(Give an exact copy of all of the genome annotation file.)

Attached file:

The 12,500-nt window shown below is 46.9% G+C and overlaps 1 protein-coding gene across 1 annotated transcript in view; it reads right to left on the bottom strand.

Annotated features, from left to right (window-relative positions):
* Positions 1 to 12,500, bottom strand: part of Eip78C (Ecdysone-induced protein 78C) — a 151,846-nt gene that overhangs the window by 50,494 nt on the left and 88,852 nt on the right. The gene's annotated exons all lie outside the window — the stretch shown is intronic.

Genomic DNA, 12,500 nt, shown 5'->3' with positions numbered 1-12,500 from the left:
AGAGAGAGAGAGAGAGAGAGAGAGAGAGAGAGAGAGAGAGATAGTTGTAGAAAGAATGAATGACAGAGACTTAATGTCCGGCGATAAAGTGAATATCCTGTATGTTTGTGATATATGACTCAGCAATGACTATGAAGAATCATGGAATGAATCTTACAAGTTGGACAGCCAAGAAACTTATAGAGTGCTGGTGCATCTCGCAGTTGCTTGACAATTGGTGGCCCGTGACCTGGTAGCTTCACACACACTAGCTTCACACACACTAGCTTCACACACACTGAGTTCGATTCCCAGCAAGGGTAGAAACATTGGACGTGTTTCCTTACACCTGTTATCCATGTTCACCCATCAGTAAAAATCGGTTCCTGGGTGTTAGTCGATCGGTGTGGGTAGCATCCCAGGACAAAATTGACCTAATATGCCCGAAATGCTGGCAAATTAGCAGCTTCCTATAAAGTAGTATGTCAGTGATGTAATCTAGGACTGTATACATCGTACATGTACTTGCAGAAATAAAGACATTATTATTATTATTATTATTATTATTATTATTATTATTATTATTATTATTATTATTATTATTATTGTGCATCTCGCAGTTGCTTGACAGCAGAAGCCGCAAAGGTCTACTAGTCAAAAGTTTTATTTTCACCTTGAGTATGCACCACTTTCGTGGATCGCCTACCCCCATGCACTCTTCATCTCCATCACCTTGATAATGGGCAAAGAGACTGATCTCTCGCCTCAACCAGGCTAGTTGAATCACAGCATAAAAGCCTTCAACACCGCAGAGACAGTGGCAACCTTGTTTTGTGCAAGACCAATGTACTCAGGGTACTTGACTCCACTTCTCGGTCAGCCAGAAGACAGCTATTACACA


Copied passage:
The 12,500-nt window shown below is 46.9% G+C and overlaps 1 protein-coding gene across 1 annotated transcript in view; it reads right to left on the bottom strand.

Annotated features, from left to right (window-relative positions):
* Positions 1 to 12,500, bottom strand: part of Eip78C (Ecdysone-induced protein 78C) — a 151,846-nt gene that overhangs the window by 50,494 nt on the left and 88,852 nt on the right. The gene's annotated exons all lie outside the window — the stretch shown is intronic.

Genomic DNA, 12,500 nt, shown 5'->3' with positions numbered 1-12,500 from the left:
AGAGAGAGAGAGAGAGAGAGAGAGAGAGAGAGAGAGAGAGATAGTTGTAGAAAGAATGAATGACAGAGACTTAATGTCCGGCGATAAAGTGAATATCCTGTATGTTTGTGATATATGACTCAGCAATGACTATGAAGAATCATGGAATGAATCTTACAAGTTGGACAGCCAAGAAACTTATAGAGTGCTGGTGCATCTCGCAGTTGCTTGACAATTGGTGGCCCGTGACCTGGTAGCTTCACACACACTAGCTTCACACACACTAGCTTCACACACACTGAGTTCGATTCCCAGCAAGGGTAGAAACATTGGACGTGTTTCCTTACACCTGTTATCCATGTTCACCCATCAGTAAAAATCGGTTCCTGGGTGTTAGTCGATCGGTGTGGGTAGCATCCCAGGACAAAATTGACCTAATATGCCCGAAATGCTGGCAAATTAGCAGCTTCCTATAAAGTAGTATGTCAGTGATGTAATCTAGGACTGTATACATCGTACATGTACTTGCAGAAATAAAGACATTATTATTATTATTATTATTATTATTATTATTATTATTATTATTATTATTATTATTATTATTATTGTGCATCTCGCAGTTGCTTGACAGCAGAAGCCGCAAAGGTCTACTAGTCAAAAGTTTTATTTTCACCTTGAGTATGCACCACTTTCGTGGATCGCCTACCCCCATGCACTCTTCATCTCCATCACCTTGATAATGGGCAAAGAGACTGATCTCTCGCCTCAACCAGGCTAGTTGAATCACAGCATAAAAGCCTTCAACACCGCAGAGACAGTGGCAACCTTGTTTTGTGCAAGACCAATGTACTCAGGGTACTTGACTCCACTTCTCGGTCAGCCAGAAGACAGCTATTACACA